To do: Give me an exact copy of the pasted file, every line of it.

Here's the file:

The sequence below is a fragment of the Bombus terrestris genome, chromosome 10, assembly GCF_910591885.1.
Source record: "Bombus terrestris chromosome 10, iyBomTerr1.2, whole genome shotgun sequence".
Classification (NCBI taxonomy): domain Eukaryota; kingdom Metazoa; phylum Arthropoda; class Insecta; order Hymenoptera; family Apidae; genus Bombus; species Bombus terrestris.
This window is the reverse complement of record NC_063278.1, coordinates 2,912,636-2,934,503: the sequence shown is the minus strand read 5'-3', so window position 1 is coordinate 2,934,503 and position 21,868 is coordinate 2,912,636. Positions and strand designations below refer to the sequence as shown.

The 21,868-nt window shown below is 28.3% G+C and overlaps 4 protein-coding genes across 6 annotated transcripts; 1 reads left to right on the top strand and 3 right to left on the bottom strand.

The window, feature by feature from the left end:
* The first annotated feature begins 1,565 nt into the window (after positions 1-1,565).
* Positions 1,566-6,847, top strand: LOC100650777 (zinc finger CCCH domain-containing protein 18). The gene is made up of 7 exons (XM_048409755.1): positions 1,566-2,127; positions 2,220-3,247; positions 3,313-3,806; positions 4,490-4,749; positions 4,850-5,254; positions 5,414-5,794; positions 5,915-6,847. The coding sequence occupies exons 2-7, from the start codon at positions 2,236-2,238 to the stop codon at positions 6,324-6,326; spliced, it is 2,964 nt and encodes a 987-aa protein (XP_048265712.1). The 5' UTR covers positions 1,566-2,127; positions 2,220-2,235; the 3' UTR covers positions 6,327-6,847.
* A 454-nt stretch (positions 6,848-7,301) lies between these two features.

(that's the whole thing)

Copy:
The sequence below is a fragment of the Bombus terrestris genome, chromosome 10, assembly GCF_910591885.1.
Source record: "Bombus terrestris chromosome 10, iyBomTerr1.2, whole genome shotgun sequence".
Classification (NCBI taxonomy): domain Eukaryota; kingdom Metazoa; phylum Arthropoda; class Insecta; order Hymenoptera; family Apidae; genus Bombus; species Bombus terrestris.
This window is the reverse complement of record NC_063278.1, coordinates 2,912,636-2,934,503: the sequence shown is the minus strand read 5'-3', so window position 1 is coordinate 2,934,503 and position 21,868 is coordinate 2,912,636. Positions and strand designations below refer to the sequence as shown.

The 21,868-nt window shown below is 28.3% G+C and overlaps 4 protein-coding genes across 6 annotated transcripts; 1 reads left to right on the top strand and 3 right to left on the bottom strand.

The window, feature by feature from the left end:
* The first annotated feature begins 1,565 nt into the window (after positions 1-1,565).
* Positions 1,566-6,847, top strand: LOC100650777 (zinc finger CCCH domain-containing protein 18). The gene is made up of 7 exons (XM_048409755.1): positions 1,566-2,127; positions 2,220-3,247; positions 3,313-3,806; positions 4,490-4,749; positions 4,850-5,254; positions 5,414-5,794; positions 5,915-6,847. The coding sequence occupies exons 2-7, from the start codon at positions 2,236-2,238 to the stop codon at positions 6,324-6,326; spliced, it is 2,964 nt and encodes a 987-aa protein (XP_048265712.1). The 5' UTR covers positions 1,566-2,127; positions 2,220-2,235; the 3' UTR covers positions 6,327-6,847.
* A 454-nt stretch (positions 6,848-7,301) lies between these two features.